Swatch for all the stitch patterns. If the pattern uses several stitch patterns and lists their gauge, you should swatch for all of them. The designer may have used the same size needle for all stitch patterns, but it doesn't mean you won't need to adjust yours at some point.
Swatch in the round if the pattern is worked in the round, and flat if it's worked flat. You'll be surprised how much your knitting can change in gauge and feel between working flat and in the round. This is largely due to many knitter's purl stitches being looser than their knit stitches.
Don't add a border to your swatch. There's a lot of advice suggesting to do this, and while it does look nice and prevents the fabric from curling, it can throw off the gauge of your stitch pattern and give you incorrect measurements.
Take measurements before and after blocking. Your gauge may change significantly after blocking, so it's handy to know if that's the case. For example, say you know your row gauge gets larger after blocking, and the pattern you are knitting says, "Work 20 rows or knit until the piece measures 6"/15.25 cm". You know if you knit until 6"/15.25 cm it will be too big after blocking and not fit the way it should. Knowing your pre-blocking gauge can help you avoid situations like this. This leads us to...
Swatch blocking. It's super important, and why go to all that work if you're not going to do that final step? When you block your swatch, treat it in the same way you will treat your FO. If you will use a wool wash/soak for your final piece, use it on your swatch.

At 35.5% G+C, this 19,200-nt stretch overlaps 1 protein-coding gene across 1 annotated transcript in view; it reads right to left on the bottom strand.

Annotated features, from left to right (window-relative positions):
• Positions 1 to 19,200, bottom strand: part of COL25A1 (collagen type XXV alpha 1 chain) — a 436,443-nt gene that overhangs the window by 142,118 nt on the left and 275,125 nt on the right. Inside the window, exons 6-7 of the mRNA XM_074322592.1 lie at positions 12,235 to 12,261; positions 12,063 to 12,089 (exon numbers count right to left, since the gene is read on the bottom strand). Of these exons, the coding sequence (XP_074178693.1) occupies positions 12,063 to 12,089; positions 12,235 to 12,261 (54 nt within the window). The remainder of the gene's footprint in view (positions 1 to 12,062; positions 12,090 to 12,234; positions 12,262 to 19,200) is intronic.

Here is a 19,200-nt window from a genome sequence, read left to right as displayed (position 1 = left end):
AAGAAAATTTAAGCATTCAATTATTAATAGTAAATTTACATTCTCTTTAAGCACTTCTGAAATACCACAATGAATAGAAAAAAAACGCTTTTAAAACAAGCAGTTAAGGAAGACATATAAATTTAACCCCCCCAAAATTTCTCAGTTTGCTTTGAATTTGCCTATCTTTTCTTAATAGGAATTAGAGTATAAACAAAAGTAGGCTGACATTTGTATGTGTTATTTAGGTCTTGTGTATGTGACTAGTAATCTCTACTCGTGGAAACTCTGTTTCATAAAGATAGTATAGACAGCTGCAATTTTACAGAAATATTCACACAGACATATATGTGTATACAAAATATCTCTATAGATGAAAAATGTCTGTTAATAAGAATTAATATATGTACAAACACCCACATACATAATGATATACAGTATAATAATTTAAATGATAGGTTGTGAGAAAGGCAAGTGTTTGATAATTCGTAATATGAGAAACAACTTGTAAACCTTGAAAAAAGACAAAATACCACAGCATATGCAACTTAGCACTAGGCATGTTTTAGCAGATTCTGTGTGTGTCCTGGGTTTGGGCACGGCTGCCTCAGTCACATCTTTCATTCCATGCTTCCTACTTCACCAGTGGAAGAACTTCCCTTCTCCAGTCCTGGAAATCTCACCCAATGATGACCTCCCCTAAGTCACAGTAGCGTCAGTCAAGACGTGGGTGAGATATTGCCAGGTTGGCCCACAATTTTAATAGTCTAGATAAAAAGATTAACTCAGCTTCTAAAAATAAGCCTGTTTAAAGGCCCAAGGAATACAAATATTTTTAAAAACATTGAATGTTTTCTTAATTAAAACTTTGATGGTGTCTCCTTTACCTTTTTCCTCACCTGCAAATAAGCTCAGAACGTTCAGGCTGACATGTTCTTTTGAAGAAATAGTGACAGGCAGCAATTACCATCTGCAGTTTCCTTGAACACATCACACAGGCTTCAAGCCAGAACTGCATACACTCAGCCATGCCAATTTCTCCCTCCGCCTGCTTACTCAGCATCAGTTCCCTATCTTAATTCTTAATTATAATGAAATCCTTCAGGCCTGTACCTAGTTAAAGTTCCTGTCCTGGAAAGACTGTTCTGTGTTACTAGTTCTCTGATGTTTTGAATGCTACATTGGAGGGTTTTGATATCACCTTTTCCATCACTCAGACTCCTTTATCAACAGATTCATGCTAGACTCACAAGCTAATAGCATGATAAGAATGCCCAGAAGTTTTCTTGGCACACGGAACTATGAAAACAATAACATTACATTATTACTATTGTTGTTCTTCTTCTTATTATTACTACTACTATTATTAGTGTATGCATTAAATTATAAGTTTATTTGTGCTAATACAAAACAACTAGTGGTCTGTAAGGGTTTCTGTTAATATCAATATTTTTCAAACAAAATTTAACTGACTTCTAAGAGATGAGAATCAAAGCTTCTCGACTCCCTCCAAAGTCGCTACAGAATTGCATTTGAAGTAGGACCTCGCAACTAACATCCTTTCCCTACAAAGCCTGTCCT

Don't 'block to measurement'. You should never stretch your swatch (or FO) to get the measurement you want. This is one of the main reasons we swatch, to make sure we're using the right needles and have the correct gauge. Instead, lay it flat to dry and use pins only to straighten any edges or prevent them from curling if you need to. If you have used pins and they look like they are pulling the fabric you are stretching it and should swatch again with different needles. The only time you should stretch your knitting is to open up a lace stitch pattern.
And finally, take notes! Write down what needles you have used for each swatch and if you made any adjustments. Not only will it help you keep track of what you are doing for your current project, but it will be helpful to look back at for future ones too!
In conclusion, swatching is an absolute game-changer! Don't underestimate its importance in your knitting projects. It might feel like an extra step, but trust us, it's worth it. Swatching helps you nail that perfect gauge, pick the ideal yarn and needle combo, and even gives you a chance to unleash your creativity with design modifications. Think of swatching as your knitting superpower, protecting you from disappointment and ensuring your finished piece matches your vision. It's like a secret code that unlocks knitting success and brings joy to every stitch.
We hope the tips and thoughts we shared above have helped to encourage you to embrace swatching and helped with any issues you may have been having. Happy swatching!